For many Europeans, the revolutions in Egypt and Tunisia came as a great surprise. The countries of the Arab world have so long been represented as static, traditionalist societies with no room for change. The dynamics and the quest for individual freedom demonstrated by the young people who took to the streets did in no way fit into this image.
Yet, as the artistic production of this generation clearly shows, young people have long critized the distance between the lived reality of the Arab youth and those in power. In their works, they address a variety of socio-cultural and socio-political issues, often with an uncompromising willingness to confront senstive taboos that might seem surprising for outsiders.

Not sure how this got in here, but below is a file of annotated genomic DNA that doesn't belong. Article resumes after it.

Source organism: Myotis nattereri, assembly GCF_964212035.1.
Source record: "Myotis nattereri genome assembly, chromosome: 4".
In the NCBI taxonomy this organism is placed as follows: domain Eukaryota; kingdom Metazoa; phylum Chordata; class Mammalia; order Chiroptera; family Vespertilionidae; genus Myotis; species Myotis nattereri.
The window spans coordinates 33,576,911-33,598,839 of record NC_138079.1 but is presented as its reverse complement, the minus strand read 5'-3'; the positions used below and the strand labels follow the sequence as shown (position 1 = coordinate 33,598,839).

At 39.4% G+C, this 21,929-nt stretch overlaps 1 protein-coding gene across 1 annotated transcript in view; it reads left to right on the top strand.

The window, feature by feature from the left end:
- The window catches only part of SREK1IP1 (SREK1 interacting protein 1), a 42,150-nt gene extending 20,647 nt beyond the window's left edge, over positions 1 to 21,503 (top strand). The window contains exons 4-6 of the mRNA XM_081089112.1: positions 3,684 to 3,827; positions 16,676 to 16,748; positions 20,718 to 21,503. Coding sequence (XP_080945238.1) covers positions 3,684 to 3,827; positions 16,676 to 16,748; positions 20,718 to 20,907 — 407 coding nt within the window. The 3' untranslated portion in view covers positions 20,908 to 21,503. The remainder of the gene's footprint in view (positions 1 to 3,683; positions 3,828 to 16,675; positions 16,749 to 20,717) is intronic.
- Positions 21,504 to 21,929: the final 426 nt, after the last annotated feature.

The effects of war and civil war on society, official historiography and rhetoric are questioned, as are gender roles and the impact of images and the media. For many artists of the Arab diaspora, the stereotypical representation of Arabs in Western discourse is a central theme.
The program "So Close in the Distance" show works by artists from different Arab countries such as Egypt, Syria, Tunisia, Palestine, Lebanon and Iraq.